The reason “France is France”, says John Lewis-Stempel in UnHerd, is almost entirely down to Louis XIV. In his 72-year-long reign, the “Sun King” turned the country into the world’s leading tourist destination that we know today. There’s the obvious stuff like culture (Louis supported Molière, danced in ballets, and founded the Académie d’Opéra) and architecture (he transformed Versailles from an “obscure hunting lodge” into “the most imposing gaff in the world”). But, inadvertently or not, the monarch’s opulent taste transformed French industry too.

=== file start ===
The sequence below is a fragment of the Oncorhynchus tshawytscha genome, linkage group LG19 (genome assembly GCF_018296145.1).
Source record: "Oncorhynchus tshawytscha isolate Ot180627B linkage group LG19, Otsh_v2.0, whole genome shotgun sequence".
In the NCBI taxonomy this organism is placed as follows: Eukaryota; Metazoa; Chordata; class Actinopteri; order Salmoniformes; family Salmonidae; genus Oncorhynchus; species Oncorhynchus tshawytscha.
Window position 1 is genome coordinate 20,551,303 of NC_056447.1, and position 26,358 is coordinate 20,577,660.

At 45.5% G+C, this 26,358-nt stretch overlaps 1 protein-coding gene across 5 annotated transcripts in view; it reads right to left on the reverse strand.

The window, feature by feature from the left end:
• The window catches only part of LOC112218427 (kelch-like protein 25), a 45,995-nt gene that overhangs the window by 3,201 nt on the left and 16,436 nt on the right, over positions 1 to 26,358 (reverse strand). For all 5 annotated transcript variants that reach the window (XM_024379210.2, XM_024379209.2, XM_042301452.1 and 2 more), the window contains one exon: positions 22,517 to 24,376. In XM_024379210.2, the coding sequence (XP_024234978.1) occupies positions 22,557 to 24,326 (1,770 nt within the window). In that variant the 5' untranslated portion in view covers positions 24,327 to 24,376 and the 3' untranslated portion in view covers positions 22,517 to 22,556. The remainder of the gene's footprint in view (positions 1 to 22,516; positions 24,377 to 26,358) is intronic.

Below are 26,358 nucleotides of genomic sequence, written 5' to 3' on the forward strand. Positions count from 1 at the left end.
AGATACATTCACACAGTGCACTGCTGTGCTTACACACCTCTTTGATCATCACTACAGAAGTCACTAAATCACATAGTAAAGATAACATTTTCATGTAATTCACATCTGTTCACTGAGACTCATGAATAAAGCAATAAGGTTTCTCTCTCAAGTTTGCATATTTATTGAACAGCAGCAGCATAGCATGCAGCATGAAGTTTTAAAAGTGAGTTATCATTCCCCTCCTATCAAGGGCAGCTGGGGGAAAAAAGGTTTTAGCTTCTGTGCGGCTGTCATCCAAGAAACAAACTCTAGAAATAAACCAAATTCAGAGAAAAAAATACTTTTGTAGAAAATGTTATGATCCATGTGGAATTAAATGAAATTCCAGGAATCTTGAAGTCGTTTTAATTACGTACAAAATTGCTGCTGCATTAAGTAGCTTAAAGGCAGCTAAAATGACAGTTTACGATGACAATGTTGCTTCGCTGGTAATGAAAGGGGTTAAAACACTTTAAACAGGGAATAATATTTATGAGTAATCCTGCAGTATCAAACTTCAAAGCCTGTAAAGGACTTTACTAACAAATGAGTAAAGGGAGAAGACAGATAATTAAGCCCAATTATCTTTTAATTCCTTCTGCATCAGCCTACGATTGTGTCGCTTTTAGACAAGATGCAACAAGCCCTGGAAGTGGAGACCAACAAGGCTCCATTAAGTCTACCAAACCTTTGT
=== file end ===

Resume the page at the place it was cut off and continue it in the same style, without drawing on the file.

First, fashion. Before Louis came to the throne, Spain dictated European style and most Frenchmen wore dark clothes year-round. But the Roi-Soleil wanted glamour: he invented high heels to boost his 5ft 4in frame, implemented a bi-annual court dress code that championed ruffles and ribbons, and banned non-French fabric. By the 1700s, a third of the population worked in textiles and his “radical fashion reforms” established France as the capital of haute couture. The beauty industry prospered too. Louis was terrified of washing – he apparently had just three baths in his life – so doused himself with perfume instead. At one point he was commissioning a new scent for each day of the week, helping the French perfume industry “to rule the atmosphere”. The boozy king also “quaffed champagne daily”, causing local alcohol businesses to fizz, and reinvented French cuisine. Without him, France would be nothing. “Not a bad result for a guy in heels.”